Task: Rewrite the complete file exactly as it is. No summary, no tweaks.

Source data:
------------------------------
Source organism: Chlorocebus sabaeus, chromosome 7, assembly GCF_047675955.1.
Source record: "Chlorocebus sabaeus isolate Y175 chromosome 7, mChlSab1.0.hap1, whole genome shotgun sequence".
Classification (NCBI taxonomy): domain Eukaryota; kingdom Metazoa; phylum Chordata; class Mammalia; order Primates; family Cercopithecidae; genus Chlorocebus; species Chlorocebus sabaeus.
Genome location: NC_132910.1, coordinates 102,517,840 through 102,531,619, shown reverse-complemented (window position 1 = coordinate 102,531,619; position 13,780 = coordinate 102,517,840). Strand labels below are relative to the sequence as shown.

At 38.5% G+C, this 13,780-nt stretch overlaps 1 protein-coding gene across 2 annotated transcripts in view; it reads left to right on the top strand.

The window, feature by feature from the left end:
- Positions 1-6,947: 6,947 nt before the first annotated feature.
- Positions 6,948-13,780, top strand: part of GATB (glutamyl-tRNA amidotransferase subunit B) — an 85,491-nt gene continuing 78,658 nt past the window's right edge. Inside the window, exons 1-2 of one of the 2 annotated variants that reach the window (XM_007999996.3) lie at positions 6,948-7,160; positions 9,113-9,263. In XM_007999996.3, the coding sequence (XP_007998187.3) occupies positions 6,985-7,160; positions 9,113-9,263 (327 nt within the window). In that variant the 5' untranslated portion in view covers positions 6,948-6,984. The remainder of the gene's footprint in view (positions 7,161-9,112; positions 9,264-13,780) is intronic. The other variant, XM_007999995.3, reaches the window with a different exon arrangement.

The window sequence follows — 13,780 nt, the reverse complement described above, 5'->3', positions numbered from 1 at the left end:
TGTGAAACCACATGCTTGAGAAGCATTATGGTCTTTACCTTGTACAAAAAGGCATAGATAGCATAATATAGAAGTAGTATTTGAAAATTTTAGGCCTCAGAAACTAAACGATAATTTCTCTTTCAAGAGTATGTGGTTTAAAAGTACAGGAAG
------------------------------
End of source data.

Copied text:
Source organism: Chlorocebus sabaeus, chromosome 7, assembly GCF_047675955.1.
Source record: "Chlorocebus sabaeus isolate Y175 chromosome 7, mChlSab1.0.hap1, whole genome shotgun sequence".
Classification (NCBI taxonomy): domain Eukaryota; kingdom Metazoa; phylum Chordata; class Mammalia; order Primates; family Cercopithecidae; genus Chlorocebus; species Chlorocebus sabaeus.
Genome location: NC_132910.1, coordinates 102,517,840 through 102,531,619, shown reverse-complemented (window position 1 = coordinate 102,531,619; position 13,780 = coordinate 102,517,840). Strand labels below are relative to the sequence as shown.

At 38.5% G+C, this 13,780-nt stretch overlaps 1 protein-coding gene across 2 annotated transcripts in view; it reads left to right on the top strand.

The window, feature by feature from the left end:
- Positions 1-6,947: 6,947 nt before the first annotated feature.
- Positions 6,948-13,780, top strand: part of GATB (glutamyl-tRNA amidotransferase subunit B) — an 85,491-nt gene continuing 78,658 nt past the window's right edge. Inside the window, exons 1-2 of one of the 2 annotated variants that reach the window (XM_007999996.3) lie at positions 6,948-7,160; positions 9,113-9,263. In XM_007999996.3, the coding sequence (XP_007998187.3) occupies positions 6,985-7,160; positions 9,113-9,263 (327 nt within the window). In that variant the 5' untranslated portion in view covers positions 6,948-6,984. The remainder of the gene's footprint in view (positions 7,161-9,112; positions 9,264-13,780) is intronic. The other variant, XM_007999995.3, reaches the window with a different exon arrangement.

The window sequence follows — 13,780 nt, the reverse complement described above, 5'->3', positions numbered from 1 at the left end:
TGTGAAACCACATGCTTGAGAAGCATTATGGTCTTTACCTTGTACAAAAAGGCATAGATAGCATAATATAGAAGTAGTATTTGAAAATTTTAGGCCTCAGAAACTAAACGATAATTTCTCTTTCAAGAGTATGTGGTTTAAAAGTACAGGAAG